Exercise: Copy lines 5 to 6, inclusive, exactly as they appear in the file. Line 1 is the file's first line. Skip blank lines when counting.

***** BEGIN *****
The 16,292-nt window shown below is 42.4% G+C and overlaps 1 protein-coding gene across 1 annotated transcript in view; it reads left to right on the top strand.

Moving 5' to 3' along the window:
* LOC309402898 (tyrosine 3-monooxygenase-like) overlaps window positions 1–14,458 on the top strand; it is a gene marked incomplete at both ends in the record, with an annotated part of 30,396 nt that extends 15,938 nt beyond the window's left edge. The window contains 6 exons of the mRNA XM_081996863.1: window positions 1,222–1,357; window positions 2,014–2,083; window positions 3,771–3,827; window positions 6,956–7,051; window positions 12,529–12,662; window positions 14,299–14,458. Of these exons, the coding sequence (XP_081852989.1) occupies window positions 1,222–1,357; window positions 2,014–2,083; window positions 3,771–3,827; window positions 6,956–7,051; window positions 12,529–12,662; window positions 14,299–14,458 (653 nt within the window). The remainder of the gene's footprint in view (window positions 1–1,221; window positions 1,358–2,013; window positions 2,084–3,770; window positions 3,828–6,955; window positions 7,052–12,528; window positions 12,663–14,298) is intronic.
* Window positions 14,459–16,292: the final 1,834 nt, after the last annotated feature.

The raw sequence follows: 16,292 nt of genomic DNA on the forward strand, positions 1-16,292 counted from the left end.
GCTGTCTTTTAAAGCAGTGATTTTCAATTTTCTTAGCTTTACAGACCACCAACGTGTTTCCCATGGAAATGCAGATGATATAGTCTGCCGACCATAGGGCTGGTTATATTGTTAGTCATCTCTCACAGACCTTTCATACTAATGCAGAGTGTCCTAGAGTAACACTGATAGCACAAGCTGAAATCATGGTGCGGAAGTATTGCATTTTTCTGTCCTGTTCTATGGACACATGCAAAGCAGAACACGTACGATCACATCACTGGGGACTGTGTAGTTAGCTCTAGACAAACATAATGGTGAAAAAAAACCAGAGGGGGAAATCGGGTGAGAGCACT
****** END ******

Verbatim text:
The raw sequence follows: 16,292 nt of genomic DNA on the forward strand, positions 1-16,292 counted from the left end.
GCTGTCTTTTAAAGCAGTGATTTTCAATTTTCTTAGCTTTACAGACCACCAACGTGTTTCCCATGGAAATGCAGATGATATAGTCTGCCGACCATAGGGCTGGTTATATTGTTAGTCATCTCTCACAGACCTTTCATACTAATGCAGAGTGTCCTAGAGTAACACTGATAGCACAAGCTGAAATCATGGTGCGGAAGTATTGCATTTTTCTGTCCTGTTCTATGGACACATGCAAAGCAGAACACGTACGATCACATCACTGGGGACTGTGTAGTTAGCTCTAGACAAACATAATGGTGAAAAAAAACCAGAGGGGGAAATCGGGTGAGAGCACT